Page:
For the last 11 years, I have been informally studying human behavior, partly in an attempt to understand why people do the things they do but also because I came from a place where I wanted to figure out how to function normally in the world after a major psychotic break and diagnosis of schizophrenia.
I have been endlessly fascinated with human behavior since before I could remember, and every aberration and weird thing I come in contact with only serves to more firmly establish the fact that, to me, the human experience is intensely complex and varied. In my experience, I think the thing that separates an aberration from seeming normalcy is self-awareness and self-acceptance. Accepting yourself is huge on the path to becoming a normal human adult, and it comes by way of a variety of factors, not least being in love but also coming to terms with the person you see in the mirror every day.
Still, a lot of people fight against themselves; a lot of people are afraid of the person they think they are, so they keep it secret and hide it from everyone else for fear of being ridiculed or for fear of retaliation. They think if they present themselves vulnerably to the world, the world will laugh. That said there’s tremendous strength in presenting yourself to the world when you’re tired of the fight. Accepting yourself is seriously one of the biggest things you can do in terms of finding happiness and autonomy.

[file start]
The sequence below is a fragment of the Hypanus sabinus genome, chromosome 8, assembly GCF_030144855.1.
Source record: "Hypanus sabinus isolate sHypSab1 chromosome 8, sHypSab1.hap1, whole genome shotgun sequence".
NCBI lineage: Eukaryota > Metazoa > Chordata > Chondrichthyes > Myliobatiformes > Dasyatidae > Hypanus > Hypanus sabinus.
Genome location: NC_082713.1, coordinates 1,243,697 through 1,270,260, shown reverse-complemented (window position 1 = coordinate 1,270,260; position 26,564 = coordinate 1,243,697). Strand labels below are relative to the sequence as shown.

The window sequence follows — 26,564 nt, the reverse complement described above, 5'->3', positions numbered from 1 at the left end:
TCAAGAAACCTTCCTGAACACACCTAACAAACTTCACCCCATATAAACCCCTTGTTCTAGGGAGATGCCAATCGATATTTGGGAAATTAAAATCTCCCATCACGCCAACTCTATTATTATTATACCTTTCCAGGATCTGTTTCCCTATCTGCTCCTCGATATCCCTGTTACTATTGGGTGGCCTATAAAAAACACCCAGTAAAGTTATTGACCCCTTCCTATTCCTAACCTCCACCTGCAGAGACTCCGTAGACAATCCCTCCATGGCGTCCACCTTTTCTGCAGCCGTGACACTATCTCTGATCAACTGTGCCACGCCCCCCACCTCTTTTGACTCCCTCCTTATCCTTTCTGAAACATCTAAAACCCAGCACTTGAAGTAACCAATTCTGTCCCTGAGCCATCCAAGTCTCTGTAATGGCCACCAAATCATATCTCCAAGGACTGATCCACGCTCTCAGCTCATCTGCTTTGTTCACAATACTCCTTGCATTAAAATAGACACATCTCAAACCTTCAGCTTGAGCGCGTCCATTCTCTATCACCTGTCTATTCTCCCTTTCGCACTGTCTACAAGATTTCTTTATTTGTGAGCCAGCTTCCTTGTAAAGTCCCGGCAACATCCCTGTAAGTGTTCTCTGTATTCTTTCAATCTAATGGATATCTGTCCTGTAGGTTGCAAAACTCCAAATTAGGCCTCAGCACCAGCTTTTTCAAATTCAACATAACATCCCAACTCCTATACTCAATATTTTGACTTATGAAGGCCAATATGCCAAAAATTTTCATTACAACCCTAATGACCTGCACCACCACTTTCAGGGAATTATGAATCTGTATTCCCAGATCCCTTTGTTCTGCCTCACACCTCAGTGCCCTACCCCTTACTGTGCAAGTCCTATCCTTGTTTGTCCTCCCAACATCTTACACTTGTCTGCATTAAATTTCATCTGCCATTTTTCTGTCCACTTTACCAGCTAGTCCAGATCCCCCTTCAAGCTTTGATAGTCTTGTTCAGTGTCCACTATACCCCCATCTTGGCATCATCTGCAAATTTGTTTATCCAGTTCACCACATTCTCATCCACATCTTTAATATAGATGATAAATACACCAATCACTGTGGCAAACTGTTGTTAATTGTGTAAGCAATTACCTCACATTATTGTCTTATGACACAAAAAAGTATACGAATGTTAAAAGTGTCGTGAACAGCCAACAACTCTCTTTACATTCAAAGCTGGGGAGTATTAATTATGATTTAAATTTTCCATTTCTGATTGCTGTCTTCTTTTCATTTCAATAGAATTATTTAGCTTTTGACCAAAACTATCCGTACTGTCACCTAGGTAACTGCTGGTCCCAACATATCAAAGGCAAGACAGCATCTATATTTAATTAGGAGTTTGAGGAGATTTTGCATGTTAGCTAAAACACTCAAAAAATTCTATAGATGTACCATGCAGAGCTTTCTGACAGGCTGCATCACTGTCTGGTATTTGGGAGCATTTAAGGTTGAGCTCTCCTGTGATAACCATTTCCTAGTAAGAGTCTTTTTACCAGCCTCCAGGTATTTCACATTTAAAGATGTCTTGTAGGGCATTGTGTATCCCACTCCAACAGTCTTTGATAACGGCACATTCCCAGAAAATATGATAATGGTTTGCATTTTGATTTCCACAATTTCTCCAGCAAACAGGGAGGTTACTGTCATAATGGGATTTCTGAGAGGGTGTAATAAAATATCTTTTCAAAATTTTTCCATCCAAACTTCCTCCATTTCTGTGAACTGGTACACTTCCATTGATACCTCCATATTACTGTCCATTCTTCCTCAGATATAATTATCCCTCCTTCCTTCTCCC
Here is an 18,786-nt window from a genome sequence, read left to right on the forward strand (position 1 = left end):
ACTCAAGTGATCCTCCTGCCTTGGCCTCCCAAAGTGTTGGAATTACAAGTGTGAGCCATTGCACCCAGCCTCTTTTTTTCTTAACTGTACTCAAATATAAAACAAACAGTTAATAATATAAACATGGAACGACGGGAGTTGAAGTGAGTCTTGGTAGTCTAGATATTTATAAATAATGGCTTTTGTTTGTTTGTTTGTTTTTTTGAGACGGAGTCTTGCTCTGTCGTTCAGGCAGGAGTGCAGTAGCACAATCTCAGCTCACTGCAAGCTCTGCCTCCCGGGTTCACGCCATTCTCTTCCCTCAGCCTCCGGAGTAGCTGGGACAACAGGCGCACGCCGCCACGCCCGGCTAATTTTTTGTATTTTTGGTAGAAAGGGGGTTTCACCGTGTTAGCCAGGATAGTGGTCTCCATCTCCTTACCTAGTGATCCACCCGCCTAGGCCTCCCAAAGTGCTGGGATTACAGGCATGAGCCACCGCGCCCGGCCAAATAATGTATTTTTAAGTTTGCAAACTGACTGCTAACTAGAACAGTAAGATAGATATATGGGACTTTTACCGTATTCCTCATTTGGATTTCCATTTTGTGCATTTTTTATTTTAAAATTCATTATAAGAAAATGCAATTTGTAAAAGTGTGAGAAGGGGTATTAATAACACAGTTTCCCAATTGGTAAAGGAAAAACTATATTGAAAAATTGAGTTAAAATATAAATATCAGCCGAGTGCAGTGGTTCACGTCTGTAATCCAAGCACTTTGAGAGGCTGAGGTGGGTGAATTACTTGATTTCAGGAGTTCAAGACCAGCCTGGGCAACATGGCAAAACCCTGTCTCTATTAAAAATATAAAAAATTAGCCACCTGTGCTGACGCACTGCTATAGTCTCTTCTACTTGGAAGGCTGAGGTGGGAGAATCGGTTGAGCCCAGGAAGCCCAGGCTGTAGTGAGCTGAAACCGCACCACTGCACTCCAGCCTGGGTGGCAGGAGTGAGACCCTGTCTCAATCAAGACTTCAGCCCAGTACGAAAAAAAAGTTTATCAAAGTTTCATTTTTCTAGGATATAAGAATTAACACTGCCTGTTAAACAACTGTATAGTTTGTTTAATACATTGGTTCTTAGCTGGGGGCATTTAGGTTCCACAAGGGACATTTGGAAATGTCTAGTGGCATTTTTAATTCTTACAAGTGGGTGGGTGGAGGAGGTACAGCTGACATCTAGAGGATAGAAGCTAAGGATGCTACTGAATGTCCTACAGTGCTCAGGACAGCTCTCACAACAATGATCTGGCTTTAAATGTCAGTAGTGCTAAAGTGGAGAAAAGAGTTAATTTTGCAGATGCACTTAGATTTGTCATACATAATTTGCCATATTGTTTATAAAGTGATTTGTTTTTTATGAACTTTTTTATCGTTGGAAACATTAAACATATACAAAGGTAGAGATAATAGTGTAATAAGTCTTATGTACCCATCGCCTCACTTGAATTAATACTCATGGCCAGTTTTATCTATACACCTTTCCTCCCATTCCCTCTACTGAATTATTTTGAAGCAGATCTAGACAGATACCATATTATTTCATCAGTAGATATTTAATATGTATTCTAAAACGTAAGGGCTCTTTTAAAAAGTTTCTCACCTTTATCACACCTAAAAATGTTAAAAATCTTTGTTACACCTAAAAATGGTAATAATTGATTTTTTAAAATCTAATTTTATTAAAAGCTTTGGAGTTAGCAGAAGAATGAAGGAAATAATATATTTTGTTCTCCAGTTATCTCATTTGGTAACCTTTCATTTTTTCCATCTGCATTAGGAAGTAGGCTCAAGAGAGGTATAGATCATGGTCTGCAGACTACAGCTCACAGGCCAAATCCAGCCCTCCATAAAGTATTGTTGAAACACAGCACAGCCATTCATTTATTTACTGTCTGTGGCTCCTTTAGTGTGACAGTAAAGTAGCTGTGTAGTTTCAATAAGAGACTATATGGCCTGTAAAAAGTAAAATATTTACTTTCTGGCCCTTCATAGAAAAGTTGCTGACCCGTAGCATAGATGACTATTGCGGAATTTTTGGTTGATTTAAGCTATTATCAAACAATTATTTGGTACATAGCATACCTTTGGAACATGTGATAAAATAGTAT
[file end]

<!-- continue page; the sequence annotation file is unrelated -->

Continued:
How do you do it, though? My favorite way is bringing little chunks to the forefront, and I’d be lying if I said I wasn’t still working on this. You slowly present yourself in bite size pieces to the world and, when they are accepted, you can build slowly into presenting the whole package.
Of course there are limits. You don’t want to walk into a crowded mall stark naked and yell at the top your lungs, “HERE I AM.” I’m talking mainly about personality. Think about it like being ok to made fun of. If you like something, but you’re afraid of being made fun of for it, you can prepare yourself by saying: “I accept the repercussions of liking this thing.” You can be a grown man and secretly like glitter. Don’t be afraid of that, though. If you like glitter, shower yourself in glitter and go to a public place. Or actually that might not be a good idea. The point is, don’t be afraid to like what you like, don’t be afraid to be an individual.
People will value you for your uniqueness, and any friend worth their salt will stand by you and shower themselves in glitter too. Accepting yourself in little doses and building on that is the way I’ve been doing it for 11 years, and I’ll be the first to say that I only really came to terms with my illness a couple years ago. I only really came to terms with the lonely and scared Mike when I allowed myself to feel the emotions I was feeling. Start by saying “it’s ok” and build. You never know who you are until you try to figure it out.